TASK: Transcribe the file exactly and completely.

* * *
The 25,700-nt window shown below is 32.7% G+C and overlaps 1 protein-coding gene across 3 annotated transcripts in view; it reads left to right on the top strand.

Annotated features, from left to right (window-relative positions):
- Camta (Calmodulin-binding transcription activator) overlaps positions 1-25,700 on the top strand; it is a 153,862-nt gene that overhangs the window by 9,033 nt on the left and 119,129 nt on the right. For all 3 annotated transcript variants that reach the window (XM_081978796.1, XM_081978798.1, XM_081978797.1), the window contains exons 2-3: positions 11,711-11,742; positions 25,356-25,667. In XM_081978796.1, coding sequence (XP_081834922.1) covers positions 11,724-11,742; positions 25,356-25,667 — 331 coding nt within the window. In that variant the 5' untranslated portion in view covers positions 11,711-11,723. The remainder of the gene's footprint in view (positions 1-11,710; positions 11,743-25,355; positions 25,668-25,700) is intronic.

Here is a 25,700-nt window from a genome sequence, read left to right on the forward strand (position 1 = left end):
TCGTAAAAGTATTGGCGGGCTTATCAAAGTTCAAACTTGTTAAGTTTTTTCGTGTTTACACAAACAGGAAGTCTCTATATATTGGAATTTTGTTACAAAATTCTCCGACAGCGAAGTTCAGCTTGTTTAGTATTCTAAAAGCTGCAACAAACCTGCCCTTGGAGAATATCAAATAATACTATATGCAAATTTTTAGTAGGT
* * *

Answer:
The 25,700-nt window shown below is 32.7% G+C and overlaps 1 protein-coding gene across 3 annotated transcripts in view; it reads left to right on the top strand.

Annotated features, from left to right (window-relative positions):
- Camta (Calmodulin-binding transcription activator) overlaps positions 1-25,700 on the top strand; it is a 153,862-nt gene that overhangs the window by 9,033 nt on the left and 119,129 nt on the right. For all 3 annotated transcript variants that reach the window (XM_081978796.1, XM_081978798.1, XM_081978797.1), the window contains exons 2-3: positions 11,711-11,742; positions 25,356-25,667. In XM_081978796.1, coding sequence (XP_081834922.1) covers positions 11,724-11,742; positions 25,356-25,667 — 331 coding nt within the window. In that variant the 5' untranslated portion in view covers positions 11,711-11,723. The remainder of the gene's footprint in view (positions 1-11,710; positions 11,743-25,355; positions 25,668-25,700) is intronic.

Here is a 25,700-nt window from a genome sequence, read left to right on the forward strand (position 1 = left end):
TCGTAAAAGTATTGGCGGGCTTATCAAAGTTCAAACTTGTTAAGTTTTTTCGTGTTTACACAAACAGGAAGTCTCTATATATTGGAATTTTGTTACAAAATTCTCCGACAGCGAAGTTCAGCTTGTTTAGTATTCTAAAAGCTGCAACAAACCTGCCCTTGGAGAATATCAAATAATACTATATGCAAATTTTTAGTAGGT